That's an extremely simplified view of the situation. Some of the problem here is fallout from the Citizen's United ruling. Now that 501(c)(4) groups can engage in political spending, it becomes very difficult to determine whether a group qualifies for 501(c)(4); that is, whether the group exists primarily for "social welfare" and doesn't have a primary purpose of engaging in electoral advocacy.
Note that qualifying as 501(c)(4) gives one both tax exempt status and removes the requirement to disclose donors. This, in turn, has led to the rise of a lot of "dark money" in the last couple of elections, with 501(c)(4) groups outspending SuperPACs (which have their own issues).
A real solution would be to have clear guidelines and procedures for determining whether someone qualifies for 501(c)(4) status, and enough funding so that such procedures could be designed and actually followed (with some means of external review). It seems likely that such efforts would pay for themselves, since we are no doubt improperly granting tax-exempt to groups that are clearly primarily political (on both sides of the fence), and thereby losing tax revenue. At the very least, placing a percentage cap on the amount of political spending a 501(c)(4) organization would help (since if you are spending more than 50% of your outlays on political spending, claiming that your primary purpose isn't engaging in electoral advocacy seems absurd).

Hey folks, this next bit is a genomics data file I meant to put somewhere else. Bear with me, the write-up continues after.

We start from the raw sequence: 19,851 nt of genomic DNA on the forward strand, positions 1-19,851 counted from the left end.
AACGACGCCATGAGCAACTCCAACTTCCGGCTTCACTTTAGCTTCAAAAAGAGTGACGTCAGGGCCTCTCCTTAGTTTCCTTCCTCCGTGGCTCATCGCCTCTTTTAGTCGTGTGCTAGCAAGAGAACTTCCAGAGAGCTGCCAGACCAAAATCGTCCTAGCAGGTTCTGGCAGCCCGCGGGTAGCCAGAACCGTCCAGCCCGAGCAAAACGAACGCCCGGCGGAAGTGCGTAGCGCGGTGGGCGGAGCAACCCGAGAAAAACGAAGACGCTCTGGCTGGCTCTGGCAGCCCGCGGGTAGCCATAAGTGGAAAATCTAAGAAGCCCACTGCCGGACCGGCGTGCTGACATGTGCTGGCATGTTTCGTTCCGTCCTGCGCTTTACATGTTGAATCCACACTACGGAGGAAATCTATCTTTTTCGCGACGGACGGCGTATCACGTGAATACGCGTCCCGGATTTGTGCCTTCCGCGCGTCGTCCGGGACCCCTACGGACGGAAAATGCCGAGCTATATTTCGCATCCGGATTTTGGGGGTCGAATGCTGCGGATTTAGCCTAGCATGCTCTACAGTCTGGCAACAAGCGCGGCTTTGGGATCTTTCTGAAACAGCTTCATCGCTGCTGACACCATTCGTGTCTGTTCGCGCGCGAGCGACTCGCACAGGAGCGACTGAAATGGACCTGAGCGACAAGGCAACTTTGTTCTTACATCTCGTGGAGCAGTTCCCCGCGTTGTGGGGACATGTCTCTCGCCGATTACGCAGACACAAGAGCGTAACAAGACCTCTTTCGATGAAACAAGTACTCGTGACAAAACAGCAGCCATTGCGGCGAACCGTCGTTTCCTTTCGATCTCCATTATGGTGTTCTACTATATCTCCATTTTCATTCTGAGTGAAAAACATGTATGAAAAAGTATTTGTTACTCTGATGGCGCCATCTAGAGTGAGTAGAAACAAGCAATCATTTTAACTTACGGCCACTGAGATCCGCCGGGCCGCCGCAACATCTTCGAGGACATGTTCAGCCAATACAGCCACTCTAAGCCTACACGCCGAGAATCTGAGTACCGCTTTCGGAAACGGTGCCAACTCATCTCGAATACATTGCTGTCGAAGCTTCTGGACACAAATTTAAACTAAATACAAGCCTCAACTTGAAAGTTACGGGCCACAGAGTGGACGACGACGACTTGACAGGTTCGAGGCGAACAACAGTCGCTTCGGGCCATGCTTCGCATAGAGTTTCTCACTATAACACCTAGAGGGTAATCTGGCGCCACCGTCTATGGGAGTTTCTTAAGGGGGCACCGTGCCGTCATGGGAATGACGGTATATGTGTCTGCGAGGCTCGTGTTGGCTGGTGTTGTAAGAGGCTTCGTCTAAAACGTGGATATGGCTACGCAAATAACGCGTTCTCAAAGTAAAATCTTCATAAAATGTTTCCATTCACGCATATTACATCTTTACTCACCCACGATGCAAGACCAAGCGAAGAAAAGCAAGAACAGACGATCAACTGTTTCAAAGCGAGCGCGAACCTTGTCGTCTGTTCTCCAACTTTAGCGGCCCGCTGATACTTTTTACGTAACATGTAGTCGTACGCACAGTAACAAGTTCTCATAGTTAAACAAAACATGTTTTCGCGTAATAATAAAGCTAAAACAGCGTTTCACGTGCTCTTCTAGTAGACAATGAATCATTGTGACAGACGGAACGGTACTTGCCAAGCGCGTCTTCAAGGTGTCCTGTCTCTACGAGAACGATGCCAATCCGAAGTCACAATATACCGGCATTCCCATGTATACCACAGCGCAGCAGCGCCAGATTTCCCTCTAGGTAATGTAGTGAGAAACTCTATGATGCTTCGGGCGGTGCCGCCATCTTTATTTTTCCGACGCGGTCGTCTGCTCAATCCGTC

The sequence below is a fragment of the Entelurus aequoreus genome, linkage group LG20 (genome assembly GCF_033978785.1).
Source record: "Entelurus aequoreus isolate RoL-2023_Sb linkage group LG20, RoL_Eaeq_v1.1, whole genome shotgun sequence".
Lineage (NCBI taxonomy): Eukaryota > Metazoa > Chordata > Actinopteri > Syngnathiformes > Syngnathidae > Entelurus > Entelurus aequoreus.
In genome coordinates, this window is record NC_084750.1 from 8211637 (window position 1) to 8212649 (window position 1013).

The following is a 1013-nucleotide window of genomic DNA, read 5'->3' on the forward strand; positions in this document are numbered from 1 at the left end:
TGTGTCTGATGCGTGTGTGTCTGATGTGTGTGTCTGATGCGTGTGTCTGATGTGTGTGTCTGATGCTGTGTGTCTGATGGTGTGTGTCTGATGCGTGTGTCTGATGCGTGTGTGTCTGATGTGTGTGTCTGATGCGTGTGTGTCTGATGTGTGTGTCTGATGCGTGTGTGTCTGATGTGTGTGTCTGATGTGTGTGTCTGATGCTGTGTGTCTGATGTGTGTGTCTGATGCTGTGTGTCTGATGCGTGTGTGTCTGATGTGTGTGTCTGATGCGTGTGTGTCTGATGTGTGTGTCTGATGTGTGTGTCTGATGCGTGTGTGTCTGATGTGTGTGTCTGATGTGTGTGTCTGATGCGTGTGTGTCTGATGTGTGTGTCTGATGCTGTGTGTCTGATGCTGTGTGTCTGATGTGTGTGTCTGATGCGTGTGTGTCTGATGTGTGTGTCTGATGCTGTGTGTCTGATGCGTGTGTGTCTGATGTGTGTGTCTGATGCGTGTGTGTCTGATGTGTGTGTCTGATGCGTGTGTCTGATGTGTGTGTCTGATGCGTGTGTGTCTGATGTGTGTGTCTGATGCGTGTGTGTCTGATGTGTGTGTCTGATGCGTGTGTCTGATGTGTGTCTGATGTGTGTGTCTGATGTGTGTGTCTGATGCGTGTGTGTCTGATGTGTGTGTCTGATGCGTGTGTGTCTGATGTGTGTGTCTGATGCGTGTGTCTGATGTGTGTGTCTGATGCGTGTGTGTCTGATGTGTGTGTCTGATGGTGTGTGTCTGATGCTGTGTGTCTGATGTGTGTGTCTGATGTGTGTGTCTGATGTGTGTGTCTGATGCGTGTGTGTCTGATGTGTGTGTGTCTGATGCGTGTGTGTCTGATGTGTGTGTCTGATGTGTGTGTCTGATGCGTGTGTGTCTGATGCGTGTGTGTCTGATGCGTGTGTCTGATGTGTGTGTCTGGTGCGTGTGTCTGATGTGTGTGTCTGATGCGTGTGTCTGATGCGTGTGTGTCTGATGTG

Looking at the IRS 501(c)(4) guidelines
, one can see that the guidelines are extremely murky and vague. It's pretty much inevitable that bias (individual or collective) is going to creep in without objective, quantifiable standards.
Politically speaking, I think the IRS videos are also damaging to the IRS's reputation, given that they are both ridiculous and were produced at tax payer expense. Certainly private corporations sponsor such silliness often (go to any major trade show, user conference, etc), but people become (fairly justifiably) upset when their taxes are paying for it.